In turn Wallace-Ailsworth is philosophical about the accident, as it inadvertently introduced him to the Roland SPD-SX Sampling Pad, initially suggested to assist in compensating for his damaged right leg, but used to fine effect on a few tracks on You Know What They Mean. Opportunity out of adversity!
But with drummer recovered, a second traumatic event occured on Saturday November 24th. On their second full US tour of 2018 (opening for Haken and Leprous), between shows in Salt Lake City and Denver the band’s tour van flipped over in treacherous icy conditions. Incredibly, besides a few scrapes and bruises no injuries were sustained, but the six musicians were understandably left badly shaken. As fearless as their musical adventures, the band dusted themselves off and forged ahead to fulfill the remaining tour dates. Of these two incidents and the effect they’ve had on the band, guitar maestro BEN LEVIN says: “We have a very dynamic relationship, so with the tribulations of Gavin breaking his leg and our van incident, in terms of how we dealt with them there were no negatives. When the van flipped over there was no selfishness; it was just, ‘Let’s solve this!’ At the same time we had also gone through what I can only call a difficult interpersonal patch, simply because we realized just how very important Gavin is to all of us. In some ways it was like starting over from scratch, as while he was recovering we had to work out how we’d function as a band again, having lost someone. “ Pragmatically, BENT KNEE’s dynamic singer-keyboard player COURTNEY SWAIN adds: “With both accidents we were forced to move onto the next thing. For better or worse, I didn’t have much time to dwell on either event, and I feel that we were really lucky that the bad things that have happened to us felt like they could have been much worse.”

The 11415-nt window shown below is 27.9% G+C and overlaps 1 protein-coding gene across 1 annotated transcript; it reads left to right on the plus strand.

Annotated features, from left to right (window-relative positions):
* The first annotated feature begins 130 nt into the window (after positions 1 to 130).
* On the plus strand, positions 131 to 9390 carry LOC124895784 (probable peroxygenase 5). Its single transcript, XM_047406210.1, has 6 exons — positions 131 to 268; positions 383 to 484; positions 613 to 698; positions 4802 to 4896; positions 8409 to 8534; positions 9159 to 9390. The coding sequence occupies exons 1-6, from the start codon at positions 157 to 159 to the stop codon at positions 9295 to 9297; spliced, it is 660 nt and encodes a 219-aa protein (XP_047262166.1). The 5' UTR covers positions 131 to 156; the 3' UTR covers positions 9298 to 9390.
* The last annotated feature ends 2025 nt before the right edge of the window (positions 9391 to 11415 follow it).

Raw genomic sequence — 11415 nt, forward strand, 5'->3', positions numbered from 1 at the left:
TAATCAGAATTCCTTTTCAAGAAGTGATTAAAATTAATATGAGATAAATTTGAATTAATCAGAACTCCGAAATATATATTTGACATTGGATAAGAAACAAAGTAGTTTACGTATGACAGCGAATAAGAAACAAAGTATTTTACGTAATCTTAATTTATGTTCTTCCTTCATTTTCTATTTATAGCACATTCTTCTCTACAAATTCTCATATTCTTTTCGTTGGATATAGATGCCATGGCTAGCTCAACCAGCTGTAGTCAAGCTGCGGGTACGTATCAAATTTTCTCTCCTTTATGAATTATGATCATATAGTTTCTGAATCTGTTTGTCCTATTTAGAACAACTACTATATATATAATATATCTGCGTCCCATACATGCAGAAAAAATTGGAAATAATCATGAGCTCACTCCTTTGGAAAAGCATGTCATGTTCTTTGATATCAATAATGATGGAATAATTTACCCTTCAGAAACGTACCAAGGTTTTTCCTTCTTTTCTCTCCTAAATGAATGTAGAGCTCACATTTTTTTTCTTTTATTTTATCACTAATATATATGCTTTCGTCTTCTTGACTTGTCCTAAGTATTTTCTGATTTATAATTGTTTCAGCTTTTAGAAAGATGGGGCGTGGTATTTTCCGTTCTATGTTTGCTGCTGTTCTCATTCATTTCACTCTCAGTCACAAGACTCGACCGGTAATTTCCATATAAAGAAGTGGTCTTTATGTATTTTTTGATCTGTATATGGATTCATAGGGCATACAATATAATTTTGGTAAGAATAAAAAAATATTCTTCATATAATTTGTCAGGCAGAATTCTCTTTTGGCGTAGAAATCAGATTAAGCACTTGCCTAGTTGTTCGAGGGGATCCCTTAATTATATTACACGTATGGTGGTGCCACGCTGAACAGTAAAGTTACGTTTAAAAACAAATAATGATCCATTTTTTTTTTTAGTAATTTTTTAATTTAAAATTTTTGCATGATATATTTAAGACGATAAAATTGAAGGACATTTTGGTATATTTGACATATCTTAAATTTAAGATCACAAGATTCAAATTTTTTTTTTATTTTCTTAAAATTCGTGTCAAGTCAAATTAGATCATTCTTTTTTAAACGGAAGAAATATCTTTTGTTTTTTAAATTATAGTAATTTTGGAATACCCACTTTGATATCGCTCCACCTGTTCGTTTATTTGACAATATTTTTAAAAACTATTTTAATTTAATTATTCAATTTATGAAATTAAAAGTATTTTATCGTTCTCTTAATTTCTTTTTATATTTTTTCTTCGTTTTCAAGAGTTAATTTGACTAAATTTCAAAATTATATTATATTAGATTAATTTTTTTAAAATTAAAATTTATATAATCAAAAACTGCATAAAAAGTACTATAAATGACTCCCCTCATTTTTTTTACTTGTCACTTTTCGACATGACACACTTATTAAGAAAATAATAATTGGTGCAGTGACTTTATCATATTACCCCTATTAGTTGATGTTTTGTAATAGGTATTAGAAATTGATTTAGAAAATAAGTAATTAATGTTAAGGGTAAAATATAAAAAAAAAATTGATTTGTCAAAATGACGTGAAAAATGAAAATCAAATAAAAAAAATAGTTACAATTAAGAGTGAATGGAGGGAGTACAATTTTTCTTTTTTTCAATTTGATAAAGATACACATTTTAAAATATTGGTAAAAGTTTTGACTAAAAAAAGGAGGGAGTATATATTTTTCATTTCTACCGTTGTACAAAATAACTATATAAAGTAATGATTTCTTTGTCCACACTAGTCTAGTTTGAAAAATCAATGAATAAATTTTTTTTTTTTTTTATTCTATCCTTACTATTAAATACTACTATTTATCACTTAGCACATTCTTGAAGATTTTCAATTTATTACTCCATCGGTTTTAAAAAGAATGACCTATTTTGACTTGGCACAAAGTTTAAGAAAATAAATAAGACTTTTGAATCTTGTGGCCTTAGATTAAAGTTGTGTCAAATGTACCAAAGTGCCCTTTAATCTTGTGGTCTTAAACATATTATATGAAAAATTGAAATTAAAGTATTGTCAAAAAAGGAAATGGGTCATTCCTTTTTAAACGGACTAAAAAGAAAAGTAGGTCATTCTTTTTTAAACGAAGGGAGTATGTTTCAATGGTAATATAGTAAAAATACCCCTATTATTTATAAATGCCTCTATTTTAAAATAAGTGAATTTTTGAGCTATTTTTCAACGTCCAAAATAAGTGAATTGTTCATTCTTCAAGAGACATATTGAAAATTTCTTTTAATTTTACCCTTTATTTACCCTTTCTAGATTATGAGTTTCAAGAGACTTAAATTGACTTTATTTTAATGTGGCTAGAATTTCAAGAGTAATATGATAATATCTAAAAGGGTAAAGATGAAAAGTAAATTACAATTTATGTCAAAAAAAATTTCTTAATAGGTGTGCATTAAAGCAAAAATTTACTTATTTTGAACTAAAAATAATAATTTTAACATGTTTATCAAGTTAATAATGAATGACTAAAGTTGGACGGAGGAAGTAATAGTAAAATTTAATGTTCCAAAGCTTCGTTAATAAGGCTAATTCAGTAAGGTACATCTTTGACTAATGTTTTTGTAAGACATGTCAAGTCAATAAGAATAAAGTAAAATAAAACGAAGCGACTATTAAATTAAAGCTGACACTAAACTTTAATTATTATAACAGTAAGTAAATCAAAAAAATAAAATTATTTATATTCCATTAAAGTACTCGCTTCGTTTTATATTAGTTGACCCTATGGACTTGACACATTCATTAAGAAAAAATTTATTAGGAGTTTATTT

A greater unity under the circumstances led to an entirely new approach with a more direct sonic vision in mind that they didn’t think their 2017 release, Land Animal, had quite managed. For the first time, an album was conceived as a unit, as opposed to individually bringing ideas to the table and examining ways to cohesively piece them together.